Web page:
Tiny Baetis mayflies are perhaps the most commonly encountered and imitated by anglers on all American trout streams due to their great abundance, widespread distribution, and trout-friendly emergence habits.
Wbranch on Sep 21, 2019September 21st, 2019, 6:38 pm EDT
Very interesting coloration on those brook trout. Is it because the water is stained? They have to be the darkest brookies I have ever seen. The little stream looks like an awesome place to fish. It appears to be quite deep for it's narrown width. Very cool.
Troutnut on Sep 22, 2019September 22nd, 2019, 4:14 am EDT
The stained water is as good a guess as any for the coloration, but I don't know for sure.
This was my second time visiting this creek, which is apparently not on anyone's radar as a trout stream (except for being regulated as one), and I mostly wanted to investigate because it's a convenient drive. The first time I checked it out, in May many years ago, I saw no sign of trout. This time I walked in to a more promising stretch with more difficult access through an alder swamp. I caught four very nice brookies in about 20 yards of creek.
What looks on Google Earth like a grassy meadow is actually giant tussucks around 7 feet tall at this time of year, and the gaps between tussocks were mostly flooded after a week with lots of rain. I didn't dare step down into the creek, because I couldn't see very far into it, the bottom seemed silty, and it was clearly fairly deep in most places. It was all I could do to flatten enough grass in a couple places to make some short casts, and I caught the fish there.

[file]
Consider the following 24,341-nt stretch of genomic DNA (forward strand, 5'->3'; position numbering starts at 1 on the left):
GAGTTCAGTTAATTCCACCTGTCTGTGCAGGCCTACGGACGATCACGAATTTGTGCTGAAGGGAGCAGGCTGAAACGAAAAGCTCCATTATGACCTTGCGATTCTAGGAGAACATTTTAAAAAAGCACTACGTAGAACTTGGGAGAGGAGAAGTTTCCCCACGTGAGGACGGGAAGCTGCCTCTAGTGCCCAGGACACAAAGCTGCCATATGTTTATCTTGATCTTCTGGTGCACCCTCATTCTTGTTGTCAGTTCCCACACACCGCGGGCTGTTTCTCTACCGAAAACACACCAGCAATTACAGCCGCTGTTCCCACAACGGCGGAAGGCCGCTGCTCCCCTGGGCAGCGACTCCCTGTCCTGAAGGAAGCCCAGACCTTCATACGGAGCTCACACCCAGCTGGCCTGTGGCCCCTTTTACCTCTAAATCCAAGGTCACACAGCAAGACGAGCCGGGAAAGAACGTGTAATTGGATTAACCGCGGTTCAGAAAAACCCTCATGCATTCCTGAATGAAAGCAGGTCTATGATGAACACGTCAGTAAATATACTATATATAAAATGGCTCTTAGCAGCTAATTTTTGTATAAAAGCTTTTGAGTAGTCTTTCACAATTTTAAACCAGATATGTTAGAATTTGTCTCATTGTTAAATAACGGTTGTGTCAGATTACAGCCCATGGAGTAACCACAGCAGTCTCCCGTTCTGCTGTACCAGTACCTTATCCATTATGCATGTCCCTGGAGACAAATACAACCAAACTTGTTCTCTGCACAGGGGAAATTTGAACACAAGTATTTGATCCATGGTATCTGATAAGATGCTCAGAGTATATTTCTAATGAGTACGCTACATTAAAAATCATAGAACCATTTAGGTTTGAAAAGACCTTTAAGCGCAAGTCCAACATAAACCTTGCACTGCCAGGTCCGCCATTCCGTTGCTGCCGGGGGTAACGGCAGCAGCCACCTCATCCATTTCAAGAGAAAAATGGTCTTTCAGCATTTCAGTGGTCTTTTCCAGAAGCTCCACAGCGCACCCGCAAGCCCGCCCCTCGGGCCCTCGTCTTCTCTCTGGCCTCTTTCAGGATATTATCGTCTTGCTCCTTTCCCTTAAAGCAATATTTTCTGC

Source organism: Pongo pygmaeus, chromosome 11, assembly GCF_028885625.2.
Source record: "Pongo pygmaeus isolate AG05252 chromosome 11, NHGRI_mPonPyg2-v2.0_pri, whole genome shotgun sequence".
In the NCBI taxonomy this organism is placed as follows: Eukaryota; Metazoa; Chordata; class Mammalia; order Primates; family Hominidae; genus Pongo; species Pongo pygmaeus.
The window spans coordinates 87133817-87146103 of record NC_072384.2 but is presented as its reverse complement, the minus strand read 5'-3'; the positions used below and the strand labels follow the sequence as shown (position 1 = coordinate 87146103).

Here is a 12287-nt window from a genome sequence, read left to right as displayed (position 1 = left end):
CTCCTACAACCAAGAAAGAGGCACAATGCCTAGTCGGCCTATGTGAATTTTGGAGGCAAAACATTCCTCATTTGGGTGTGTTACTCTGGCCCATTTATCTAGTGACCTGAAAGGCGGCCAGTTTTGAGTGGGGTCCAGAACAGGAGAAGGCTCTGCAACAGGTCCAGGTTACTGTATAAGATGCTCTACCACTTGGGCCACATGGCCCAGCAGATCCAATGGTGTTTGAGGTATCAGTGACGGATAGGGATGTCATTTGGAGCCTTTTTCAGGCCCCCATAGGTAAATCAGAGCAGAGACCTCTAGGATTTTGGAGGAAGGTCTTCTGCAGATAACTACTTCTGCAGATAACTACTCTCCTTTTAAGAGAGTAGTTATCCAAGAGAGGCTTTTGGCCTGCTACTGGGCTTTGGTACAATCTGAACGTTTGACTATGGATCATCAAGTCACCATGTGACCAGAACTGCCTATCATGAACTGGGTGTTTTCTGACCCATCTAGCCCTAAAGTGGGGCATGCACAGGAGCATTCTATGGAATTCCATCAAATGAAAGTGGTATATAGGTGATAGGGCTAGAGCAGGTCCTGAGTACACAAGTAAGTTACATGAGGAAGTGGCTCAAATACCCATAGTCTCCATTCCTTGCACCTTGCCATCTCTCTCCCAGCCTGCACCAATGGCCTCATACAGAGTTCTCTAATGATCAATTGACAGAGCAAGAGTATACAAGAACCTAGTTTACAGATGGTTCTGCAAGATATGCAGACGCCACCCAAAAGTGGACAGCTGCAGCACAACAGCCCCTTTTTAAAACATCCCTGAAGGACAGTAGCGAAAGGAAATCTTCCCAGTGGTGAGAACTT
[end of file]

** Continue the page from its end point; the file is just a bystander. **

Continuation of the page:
I tried to continue up the bank, but the swamp just got sketchier with a deep, muddy old oxbow channel blocking my way. This would be a good one to explore with a partner, ideally much earlier in the year when the grass is shorter and the water is lower. With mere knee-high grass and dry ground between the tussocks, it could be a lot of fun.
Jason Neuswanger, Ph.D.
Troutnut and salmonid ecologist
Wbranch on Sep 28, 2019September 28th, 2019, 4:13 am EDT
I didn't dare step down into the creek, because I couldn't see very far into it, the bottom seemed silty
That was wise of you not to step into the unknown. A few years ago in Spring Creek near Bellefonte, PA I was wading alone, as I always do, and came upon a mucky section. I wanted to fish above it and didn't want to bushwhack around the mucky area. It was a foolish move - as I stepped into it both legs sunk deep into thick mud over my knees. I couldn't lift a leg out to make another step. I was pretty much totally stuck. Luckily though I was just a foot or so from the bank and some willows with strong branches. I put my rod down on the bank and grabbed the thickest branch I could and pulled as much as I could to get one leg out and then the other. I was successful but shaken up by the experience. I had my cell phone and there is good service there and my next move would of been to call 911 to help rescue me.